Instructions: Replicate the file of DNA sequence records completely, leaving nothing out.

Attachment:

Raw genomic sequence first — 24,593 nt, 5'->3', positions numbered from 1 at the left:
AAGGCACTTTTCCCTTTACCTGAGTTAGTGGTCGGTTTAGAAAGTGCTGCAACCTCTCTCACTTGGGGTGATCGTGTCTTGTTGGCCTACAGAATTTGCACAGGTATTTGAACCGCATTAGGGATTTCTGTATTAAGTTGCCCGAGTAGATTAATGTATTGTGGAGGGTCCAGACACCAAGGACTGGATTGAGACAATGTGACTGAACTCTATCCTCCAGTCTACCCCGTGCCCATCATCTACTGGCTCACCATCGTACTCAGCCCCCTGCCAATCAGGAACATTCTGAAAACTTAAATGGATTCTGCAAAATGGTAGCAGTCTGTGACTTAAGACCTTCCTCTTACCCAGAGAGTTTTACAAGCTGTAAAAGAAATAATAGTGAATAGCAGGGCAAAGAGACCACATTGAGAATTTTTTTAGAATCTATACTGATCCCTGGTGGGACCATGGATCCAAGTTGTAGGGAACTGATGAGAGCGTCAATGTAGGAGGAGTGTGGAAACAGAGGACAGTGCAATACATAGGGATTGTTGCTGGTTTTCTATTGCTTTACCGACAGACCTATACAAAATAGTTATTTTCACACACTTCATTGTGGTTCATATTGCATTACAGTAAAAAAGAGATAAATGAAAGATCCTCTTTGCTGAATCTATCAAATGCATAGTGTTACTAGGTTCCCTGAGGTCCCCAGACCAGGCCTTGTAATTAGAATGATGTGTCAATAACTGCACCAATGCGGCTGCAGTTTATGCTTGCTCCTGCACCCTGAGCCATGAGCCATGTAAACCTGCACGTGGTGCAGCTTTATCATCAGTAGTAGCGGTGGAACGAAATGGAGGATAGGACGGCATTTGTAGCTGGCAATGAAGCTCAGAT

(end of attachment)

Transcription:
Raw genomic sequence first — 24,593 nt, 5'->3', positions numbered from 1 at the left:
AAGGCACTTTTCCCTTTACCTGAGTTAGTGGTCGGTTTAGAAAGTGCTGCAACCTCTCTCACTTGGGGTGATCGTGTCTTGTTGGCCTACAGAATTTGCACAGGTATTTGAACCGCATTAGGGATTTCTGTATTAAGTTGCCCGAGTAGATTAATGTATTGTGGAGGGTCCAGACACCAAGGACTGGATTGAGACAATGTGACTGAACTCTATCCTCCAGTCTACCCCGTGCCCATCATCTACTGGCTCACCATCGTACTCAGCCCCCTGCCAATCAGGAACATTCTGAAAACTTAAATGGATTCTGCAAAATGGTAGCAGTCTGTGACTTAAGACCTTCCTCTTACCCAGAGAGTTTTACAAGCTGTAAAAGAAATAATAGTGAATAGCAGGGCAAAGAGACCACATTGAGAATTTTTTTAGAATCTATACTGATCCCTGGTGGGACCATGGATCCAAGTTGTAGGGAACTGATGAGAGCGTCAATGTAGGAGGAGTGTGGAAACAGAGGACAGTGCAATACATAGGGATTGTTGCTGGTTTTCTATTGCTTTACCGACAGACCTATACAAAATAGTTATTTTCACACACTTCATTGTGGTTCATATTGCATTACAGTAAAAAAGAGATAAATGAAAGATCCTCTTTGCTGAATCTATCAAATGCATAGTGTTACTAGGTTCCCTGAGGTCCCCAGACCAGGCCTTGTAATTAGAATGATGTGTCAATAACTGCACCAATGCGGCTGCAGTTTATGCTTGCTCCTGCACCCTGAGCCATGAGCCATGTAAACCTGCACGTGGTGCAGCTTTATCATCAGTAGTAGCGGTGGAACGAAATGGAGGATAGGACGGCATTTGTAGCTGGCAATGAAGCTCAGAT